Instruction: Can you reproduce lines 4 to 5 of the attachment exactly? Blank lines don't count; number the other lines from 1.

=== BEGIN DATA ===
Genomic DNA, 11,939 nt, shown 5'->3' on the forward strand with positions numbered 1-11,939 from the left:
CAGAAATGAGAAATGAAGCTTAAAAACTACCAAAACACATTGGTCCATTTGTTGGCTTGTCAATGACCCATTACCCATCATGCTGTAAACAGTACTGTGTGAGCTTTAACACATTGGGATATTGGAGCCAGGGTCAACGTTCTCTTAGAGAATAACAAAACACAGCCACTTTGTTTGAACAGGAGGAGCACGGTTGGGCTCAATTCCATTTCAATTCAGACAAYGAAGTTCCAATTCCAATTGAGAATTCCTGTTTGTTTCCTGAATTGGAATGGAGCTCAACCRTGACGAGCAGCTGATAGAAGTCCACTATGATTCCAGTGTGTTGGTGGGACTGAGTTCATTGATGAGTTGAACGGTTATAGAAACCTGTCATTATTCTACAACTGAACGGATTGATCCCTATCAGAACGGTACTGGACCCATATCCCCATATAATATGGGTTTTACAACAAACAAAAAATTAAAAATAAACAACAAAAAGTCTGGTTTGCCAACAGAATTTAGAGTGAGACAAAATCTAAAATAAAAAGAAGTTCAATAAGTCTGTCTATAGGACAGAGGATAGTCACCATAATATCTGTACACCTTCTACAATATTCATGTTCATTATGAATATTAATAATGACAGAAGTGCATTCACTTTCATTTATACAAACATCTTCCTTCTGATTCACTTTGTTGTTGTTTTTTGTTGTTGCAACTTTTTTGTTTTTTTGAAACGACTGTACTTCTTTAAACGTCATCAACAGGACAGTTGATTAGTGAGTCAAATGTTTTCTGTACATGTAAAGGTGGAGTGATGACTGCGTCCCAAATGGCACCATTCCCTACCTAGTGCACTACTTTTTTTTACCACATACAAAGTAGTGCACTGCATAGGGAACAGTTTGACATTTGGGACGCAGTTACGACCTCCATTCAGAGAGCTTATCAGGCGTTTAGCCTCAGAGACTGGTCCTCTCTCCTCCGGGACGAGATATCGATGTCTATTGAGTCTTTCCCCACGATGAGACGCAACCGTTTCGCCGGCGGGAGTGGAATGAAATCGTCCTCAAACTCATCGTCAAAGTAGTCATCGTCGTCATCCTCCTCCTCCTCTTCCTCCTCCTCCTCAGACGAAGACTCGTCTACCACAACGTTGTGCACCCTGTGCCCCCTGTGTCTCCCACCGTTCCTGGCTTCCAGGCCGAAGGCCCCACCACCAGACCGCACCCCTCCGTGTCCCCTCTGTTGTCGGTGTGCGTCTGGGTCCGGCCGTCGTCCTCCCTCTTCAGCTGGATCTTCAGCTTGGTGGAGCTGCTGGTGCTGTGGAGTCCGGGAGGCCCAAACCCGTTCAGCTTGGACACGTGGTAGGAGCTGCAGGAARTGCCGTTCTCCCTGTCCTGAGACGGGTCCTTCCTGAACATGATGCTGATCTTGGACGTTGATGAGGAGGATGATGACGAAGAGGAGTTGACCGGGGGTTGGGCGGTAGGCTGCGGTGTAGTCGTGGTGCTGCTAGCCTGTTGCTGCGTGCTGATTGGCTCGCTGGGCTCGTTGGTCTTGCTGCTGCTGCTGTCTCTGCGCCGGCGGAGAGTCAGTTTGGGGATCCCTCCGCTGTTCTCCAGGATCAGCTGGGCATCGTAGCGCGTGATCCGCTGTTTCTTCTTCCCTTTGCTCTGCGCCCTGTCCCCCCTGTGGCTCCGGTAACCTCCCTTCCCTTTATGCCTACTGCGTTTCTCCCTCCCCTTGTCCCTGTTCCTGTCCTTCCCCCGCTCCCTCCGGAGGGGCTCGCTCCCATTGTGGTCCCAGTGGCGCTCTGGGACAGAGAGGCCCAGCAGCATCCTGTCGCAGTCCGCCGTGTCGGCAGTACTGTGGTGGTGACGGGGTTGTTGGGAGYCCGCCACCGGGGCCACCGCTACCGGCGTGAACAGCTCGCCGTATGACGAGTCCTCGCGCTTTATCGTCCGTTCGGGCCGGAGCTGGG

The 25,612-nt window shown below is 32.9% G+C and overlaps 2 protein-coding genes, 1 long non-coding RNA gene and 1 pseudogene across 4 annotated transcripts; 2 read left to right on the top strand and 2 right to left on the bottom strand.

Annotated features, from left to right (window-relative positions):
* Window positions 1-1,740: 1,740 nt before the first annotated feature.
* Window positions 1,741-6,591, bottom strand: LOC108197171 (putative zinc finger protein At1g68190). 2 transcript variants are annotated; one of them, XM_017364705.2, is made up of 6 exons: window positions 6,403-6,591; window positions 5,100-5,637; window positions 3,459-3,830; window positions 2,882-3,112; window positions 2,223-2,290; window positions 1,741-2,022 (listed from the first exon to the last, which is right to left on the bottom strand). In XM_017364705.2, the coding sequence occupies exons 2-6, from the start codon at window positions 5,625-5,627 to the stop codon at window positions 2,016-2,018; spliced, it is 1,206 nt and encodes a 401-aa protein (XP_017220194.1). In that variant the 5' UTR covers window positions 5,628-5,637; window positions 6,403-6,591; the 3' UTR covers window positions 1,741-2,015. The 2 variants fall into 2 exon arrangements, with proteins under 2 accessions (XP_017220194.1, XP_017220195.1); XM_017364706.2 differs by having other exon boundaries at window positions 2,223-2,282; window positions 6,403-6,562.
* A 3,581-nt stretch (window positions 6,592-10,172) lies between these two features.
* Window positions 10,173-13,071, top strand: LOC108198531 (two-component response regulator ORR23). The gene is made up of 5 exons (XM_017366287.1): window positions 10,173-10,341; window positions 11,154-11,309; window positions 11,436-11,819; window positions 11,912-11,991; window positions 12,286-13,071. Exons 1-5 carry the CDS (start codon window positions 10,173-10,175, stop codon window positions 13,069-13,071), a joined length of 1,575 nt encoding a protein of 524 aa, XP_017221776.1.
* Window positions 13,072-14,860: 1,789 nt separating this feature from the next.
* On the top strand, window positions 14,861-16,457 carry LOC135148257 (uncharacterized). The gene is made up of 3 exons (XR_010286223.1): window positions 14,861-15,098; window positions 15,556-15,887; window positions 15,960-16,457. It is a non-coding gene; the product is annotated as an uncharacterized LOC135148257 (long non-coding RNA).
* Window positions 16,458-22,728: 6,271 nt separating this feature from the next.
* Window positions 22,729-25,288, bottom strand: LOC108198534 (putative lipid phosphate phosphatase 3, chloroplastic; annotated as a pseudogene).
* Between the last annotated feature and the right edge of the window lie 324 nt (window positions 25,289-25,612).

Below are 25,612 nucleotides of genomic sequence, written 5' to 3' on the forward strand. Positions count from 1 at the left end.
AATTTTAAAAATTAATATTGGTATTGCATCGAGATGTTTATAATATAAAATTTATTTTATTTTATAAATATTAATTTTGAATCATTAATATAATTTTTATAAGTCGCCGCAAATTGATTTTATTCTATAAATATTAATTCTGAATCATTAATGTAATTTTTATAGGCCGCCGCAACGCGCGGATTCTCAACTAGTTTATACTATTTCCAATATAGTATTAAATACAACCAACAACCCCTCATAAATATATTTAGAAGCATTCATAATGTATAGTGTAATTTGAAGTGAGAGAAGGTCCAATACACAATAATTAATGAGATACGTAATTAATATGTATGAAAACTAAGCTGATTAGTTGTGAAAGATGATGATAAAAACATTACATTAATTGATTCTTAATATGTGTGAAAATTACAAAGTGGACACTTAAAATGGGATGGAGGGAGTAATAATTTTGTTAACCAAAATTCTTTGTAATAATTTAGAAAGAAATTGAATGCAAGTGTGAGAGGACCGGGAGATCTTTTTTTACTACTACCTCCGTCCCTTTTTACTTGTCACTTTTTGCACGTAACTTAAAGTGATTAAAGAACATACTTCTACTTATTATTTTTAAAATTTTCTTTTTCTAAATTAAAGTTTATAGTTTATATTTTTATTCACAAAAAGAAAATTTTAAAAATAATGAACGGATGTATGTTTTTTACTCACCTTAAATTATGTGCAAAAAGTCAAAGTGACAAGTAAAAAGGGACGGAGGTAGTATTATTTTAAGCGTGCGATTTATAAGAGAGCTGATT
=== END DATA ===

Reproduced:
Annotated features, from left to right (window-relative positions):
* Window positions 1-1,740: 1,740 nt before the first annotated feature.